By Joseph Hurley
She has no name. She is described simply as “a Girl in a Yellow Dress.” When she walks through the door of the after-hours club in downtown Manhattan, by day a pool hall, by night a mecca for swing dancers, her “task” is to electrify the males among the movers who habituate the place, and anybody else who might happen to be watching from the sidelines.
That “club” is, of course, the setting for the last, longest, and most dynamic segment of director Susan Stroman’s spectacular choreographic triptych, “Contact,” which has been running at Lincoln Center since September 1999.
The challenge the show hurls at the occupant of that yellow dress, namely to captivate and fascinate every man and boy within sight, is now being met by Colleen Dunn, an Irish American from Pittsburgh who stepped into the role, and, metaphorically speaking, into “the Dress,” as well, on Sept. 4, 2001, replacing he galvanic Deborah Yates, the dancer who created the role.
The willowy Dunn is now “the Girl” smiling out of the show’s ads on the city’s buses and taxis, not to mention billboards in the theater district and elsewhere.
Being the focus of the concentrated attention of the Beaumont Theater audiences, not to mention the gifted company of dancers with whom she shares the stage, comes easily to Dunn, or at least she somehow manages to give the impression that it does.
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“Contact” is, after all, Dunn’s ninth show. When she came to New York in 1988, fresh out of high school, she quickly landed a job in the late Peter Allen’s “Legs Diamond.” The show was short-lived, but the experience, and the attention that came with it, led to other Broadway productions, including the original casts of “The Will Rogers Follies” and “Sunset Boulevard,” a replacement assignment in “Cats,” plus Broadway revivals such as “Annie,” and, recently, Stephen Sondheim’s “Follies.”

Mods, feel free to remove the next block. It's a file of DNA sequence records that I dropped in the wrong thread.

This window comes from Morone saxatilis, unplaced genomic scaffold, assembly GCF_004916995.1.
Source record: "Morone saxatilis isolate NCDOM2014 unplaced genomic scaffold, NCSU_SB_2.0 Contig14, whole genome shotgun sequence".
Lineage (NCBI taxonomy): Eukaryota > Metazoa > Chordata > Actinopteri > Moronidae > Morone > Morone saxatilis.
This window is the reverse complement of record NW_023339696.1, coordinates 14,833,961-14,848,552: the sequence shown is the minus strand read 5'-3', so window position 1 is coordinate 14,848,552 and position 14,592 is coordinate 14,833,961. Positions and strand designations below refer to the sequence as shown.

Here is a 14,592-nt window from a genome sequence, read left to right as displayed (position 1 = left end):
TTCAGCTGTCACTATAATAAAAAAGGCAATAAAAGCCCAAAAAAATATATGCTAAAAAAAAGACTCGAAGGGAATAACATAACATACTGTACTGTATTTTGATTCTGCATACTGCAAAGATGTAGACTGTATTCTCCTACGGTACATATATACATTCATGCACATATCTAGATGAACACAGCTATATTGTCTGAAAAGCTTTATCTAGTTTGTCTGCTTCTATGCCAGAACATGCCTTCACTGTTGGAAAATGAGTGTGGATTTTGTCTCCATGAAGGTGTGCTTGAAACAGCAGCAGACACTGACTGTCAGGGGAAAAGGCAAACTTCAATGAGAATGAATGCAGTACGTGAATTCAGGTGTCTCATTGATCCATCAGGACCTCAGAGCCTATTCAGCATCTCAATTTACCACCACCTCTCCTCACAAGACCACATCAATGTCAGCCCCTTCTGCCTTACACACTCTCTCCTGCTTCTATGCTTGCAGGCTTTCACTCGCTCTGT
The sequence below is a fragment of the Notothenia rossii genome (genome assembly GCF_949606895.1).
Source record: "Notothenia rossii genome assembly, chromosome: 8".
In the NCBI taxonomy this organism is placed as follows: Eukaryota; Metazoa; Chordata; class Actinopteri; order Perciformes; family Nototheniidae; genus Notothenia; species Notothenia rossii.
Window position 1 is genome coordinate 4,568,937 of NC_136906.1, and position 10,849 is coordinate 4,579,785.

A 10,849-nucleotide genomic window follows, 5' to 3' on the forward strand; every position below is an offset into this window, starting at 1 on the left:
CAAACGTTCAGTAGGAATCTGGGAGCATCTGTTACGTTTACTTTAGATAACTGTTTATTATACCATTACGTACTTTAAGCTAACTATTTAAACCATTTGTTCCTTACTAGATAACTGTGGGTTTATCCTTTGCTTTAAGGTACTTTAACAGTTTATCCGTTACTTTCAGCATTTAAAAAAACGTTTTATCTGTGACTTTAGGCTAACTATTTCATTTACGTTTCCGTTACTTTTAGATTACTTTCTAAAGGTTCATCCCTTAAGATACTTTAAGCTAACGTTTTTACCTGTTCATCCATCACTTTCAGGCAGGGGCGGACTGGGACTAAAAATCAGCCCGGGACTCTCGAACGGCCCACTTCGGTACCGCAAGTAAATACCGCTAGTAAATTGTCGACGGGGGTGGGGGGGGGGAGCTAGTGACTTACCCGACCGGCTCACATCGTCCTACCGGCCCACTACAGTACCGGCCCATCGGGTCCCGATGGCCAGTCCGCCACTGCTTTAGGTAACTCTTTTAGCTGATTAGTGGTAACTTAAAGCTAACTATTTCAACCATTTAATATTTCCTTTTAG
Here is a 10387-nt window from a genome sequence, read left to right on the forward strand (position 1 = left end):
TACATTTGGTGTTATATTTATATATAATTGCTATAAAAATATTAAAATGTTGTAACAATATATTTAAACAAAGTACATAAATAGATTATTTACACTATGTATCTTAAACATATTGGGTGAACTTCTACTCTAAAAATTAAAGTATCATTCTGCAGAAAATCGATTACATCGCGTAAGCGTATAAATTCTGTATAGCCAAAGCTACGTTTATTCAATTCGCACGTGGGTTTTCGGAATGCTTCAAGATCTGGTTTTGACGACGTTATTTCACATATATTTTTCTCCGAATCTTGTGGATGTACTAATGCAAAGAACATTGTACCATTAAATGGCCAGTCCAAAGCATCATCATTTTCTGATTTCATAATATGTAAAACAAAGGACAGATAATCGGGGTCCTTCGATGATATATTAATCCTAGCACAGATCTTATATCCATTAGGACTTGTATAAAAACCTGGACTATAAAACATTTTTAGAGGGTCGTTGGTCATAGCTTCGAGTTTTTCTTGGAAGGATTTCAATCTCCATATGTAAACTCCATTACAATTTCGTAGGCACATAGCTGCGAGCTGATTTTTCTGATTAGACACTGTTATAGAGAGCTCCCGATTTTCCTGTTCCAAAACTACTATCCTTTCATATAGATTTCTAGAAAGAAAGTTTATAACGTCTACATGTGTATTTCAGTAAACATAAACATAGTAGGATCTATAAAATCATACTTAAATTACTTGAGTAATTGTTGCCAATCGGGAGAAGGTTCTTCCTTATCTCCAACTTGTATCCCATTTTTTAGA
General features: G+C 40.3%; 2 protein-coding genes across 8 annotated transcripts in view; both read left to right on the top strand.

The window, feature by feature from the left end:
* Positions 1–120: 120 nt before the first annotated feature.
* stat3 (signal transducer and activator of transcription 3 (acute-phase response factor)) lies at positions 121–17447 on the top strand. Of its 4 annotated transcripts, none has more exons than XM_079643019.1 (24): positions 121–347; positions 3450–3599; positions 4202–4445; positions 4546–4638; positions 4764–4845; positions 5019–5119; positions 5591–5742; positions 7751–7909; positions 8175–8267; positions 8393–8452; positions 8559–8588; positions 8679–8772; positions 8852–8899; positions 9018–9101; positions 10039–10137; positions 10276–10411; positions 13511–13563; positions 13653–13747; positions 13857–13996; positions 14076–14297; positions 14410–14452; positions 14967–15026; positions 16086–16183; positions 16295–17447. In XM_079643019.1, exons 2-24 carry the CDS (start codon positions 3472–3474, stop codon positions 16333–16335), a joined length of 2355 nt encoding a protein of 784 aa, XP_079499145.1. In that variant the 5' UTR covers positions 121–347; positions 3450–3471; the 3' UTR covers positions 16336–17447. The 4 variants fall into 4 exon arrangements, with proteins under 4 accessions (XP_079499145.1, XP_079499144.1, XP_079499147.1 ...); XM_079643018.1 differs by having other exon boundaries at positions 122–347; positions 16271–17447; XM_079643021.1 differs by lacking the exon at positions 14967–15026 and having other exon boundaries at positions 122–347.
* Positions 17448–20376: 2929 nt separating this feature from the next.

At Lincoln Center Theater, she was Princess Veronica in “My Favorite Year,” performing on the same stage that is now the center of her performing life.
Dunn’s role in “Contact” is the most rigorous task she’s ever taken on. For one thing, her role casts her opposite a character identified mainly as “an Advertising Executive” who is a non-dancer and a stranger to the downtown world of dance clubs and the denizens they attract.
Suitably, the role has been cast from the start with actors not generally thought of as dancers, starting with Boyd Gaines, who won a Tony Award for his work in the show.
On a recent afternoon, Dunn spoke of the complexites of performing a demanding dance role with a succession of different partners.
“John Bolton and I have a long, mutual history,” she said, “because we did ‘Annie’ together, and Alan Campbell and I had done ‘Sunset’ together. I’d never done anything with D.W. Moffett, nor did I know him at all before we got together. D.W. and I rehearsed together for a month. We found each other in the parts, and learned together, which really solidified our performances before we ever got on stage.”
Dunn readily acknowledges the differences in the leading men with whom she’s worked, and the adjustments she’s made as a result.
“Working with Alan is really different, because even though we’d both been in ‘Sunset,’ we really hadn’t seen each other very much, and we’d never worked together on this level before as partners,” she said. “He’d done ‘Contact” on the road, for the last 10 months. The road is different because you’re working on a proscenium stage, which requires a lot of retooling on our parts.”